Close your mouth, George, “ snapped Oberon. “Its time to get down to business.”
George looked up and clapped his mouth shut.
“Do you believe I am who I say I am, George?!” Oberon demanded.
“Sorry, Id like to believe...I really am trying...but...” stuttered the student.
The leprechaun sighed a resigned sigh, “Well, at least youre making an effort, I guess this is as good a time as any to explain why Im here.”
George nodded uncertainly as the little man continued.
“George, have you ever wondered why it is, every few years, a unique human being makes an appearance on earth? Someone, who by sheer will and personality, is able to change the course of history?”
George furrowed his brow and shrugged his shoulders
“Surely youdont think it was mere chance that produced Alexander the Great, Elizabeth I, Napoleon, Winston Churchill, Abe lincoln, Franklin D. Roosevelt, Mao Tsetung, Gandhi, et cetera, ad nauseum. The list goes on and on, but I think you get the idea.” He could see a vague glimmer of understanding come into the still dubious young mans eyes.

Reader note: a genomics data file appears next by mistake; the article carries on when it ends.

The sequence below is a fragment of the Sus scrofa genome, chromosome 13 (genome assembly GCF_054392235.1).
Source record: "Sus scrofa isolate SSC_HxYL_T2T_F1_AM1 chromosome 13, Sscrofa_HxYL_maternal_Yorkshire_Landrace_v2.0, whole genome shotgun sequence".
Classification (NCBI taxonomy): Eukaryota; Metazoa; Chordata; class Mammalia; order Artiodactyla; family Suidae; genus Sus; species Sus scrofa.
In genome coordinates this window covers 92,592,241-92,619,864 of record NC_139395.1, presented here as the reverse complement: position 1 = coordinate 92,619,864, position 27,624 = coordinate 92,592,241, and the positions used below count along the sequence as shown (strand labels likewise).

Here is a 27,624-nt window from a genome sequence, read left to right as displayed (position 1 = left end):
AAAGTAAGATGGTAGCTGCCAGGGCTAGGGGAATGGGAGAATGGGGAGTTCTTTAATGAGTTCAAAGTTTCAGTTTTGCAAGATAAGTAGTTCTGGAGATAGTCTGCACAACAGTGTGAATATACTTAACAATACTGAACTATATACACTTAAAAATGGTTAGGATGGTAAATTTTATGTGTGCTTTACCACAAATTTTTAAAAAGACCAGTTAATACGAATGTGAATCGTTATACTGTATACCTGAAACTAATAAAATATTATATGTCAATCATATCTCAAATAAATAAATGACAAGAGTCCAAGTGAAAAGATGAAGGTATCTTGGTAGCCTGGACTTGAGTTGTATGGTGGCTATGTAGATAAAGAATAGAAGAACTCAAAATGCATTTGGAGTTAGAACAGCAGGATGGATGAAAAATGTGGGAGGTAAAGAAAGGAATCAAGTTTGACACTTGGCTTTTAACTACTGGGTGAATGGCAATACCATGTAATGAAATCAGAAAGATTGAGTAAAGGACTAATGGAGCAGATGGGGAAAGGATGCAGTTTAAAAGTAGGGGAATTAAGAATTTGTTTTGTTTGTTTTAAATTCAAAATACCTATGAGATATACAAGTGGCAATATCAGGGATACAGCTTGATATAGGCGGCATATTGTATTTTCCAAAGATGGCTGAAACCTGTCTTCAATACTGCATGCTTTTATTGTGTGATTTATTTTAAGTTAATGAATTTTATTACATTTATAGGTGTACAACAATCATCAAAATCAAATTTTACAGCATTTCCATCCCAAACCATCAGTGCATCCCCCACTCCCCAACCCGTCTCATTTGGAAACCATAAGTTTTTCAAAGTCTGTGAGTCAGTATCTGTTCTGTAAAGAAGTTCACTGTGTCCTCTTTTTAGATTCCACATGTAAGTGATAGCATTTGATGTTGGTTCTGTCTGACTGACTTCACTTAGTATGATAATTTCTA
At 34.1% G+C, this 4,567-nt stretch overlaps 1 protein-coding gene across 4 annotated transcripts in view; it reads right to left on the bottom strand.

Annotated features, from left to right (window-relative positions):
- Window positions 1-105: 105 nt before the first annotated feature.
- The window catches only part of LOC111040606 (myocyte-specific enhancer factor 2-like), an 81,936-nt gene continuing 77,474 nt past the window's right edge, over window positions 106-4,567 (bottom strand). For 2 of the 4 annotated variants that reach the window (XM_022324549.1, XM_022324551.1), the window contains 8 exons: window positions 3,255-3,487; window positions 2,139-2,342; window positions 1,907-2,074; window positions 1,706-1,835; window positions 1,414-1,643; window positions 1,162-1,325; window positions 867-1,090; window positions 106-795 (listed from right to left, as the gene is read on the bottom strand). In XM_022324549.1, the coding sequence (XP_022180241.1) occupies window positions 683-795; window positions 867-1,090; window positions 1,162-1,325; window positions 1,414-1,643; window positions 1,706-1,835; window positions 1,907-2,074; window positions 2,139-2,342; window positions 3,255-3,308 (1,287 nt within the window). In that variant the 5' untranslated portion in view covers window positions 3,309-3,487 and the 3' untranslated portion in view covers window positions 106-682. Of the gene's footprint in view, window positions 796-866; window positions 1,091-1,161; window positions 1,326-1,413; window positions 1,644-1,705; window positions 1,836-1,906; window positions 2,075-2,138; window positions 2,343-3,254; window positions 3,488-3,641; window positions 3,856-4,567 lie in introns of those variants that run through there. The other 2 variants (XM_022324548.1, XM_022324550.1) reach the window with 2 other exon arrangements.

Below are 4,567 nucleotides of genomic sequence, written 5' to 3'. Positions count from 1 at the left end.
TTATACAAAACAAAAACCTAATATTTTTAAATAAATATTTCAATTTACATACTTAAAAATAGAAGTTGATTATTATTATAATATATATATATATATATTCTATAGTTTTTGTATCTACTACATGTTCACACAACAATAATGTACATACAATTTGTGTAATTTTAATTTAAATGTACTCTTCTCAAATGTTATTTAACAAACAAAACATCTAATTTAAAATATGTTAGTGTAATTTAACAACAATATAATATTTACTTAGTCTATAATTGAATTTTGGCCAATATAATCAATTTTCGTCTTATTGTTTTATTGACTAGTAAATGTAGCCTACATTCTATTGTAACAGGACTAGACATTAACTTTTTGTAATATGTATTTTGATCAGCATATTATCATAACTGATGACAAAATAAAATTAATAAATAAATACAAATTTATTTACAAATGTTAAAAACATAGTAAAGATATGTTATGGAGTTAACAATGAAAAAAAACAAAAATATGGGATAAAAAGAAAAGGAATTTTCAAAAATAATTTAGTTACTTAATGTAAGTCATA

“You see, George, its a little game we Good Fairies play. When it gets dull here on earth, we like to stir things up. Every once in a while, just for the fun of it, we select someone. Our candidates are carefully screened. They must meet certain qualifications.” He waited for this to sink in, then pointing a finger at George, he said very positively,
“This time, George, weve seleted...YOU!”
Again Georges jaw began to dangle in disbelief.
“Heres how it works,” continued the man in green. “We grant you three wishes. Im sure youve heard that one before. Whatever you want, though we sometimes make a suggestion or two.” Oberon, the leprechaun warmed to his subject as he saw excitement begin to show in Georges face. “Then we just sit back and see how you turn out. Thats the best part o the game. You can imagine the wagering that goes on back home. Its a gamble. Oh, weve come up with some real lu-lus, That damned German paperhanger was a source of great embarrassment to us. All in all, though there have been some outstanding successes!”
“Are you really for real?” squeaked the graduate student.
You said youd at least try to believe, George,” admonished Oberon.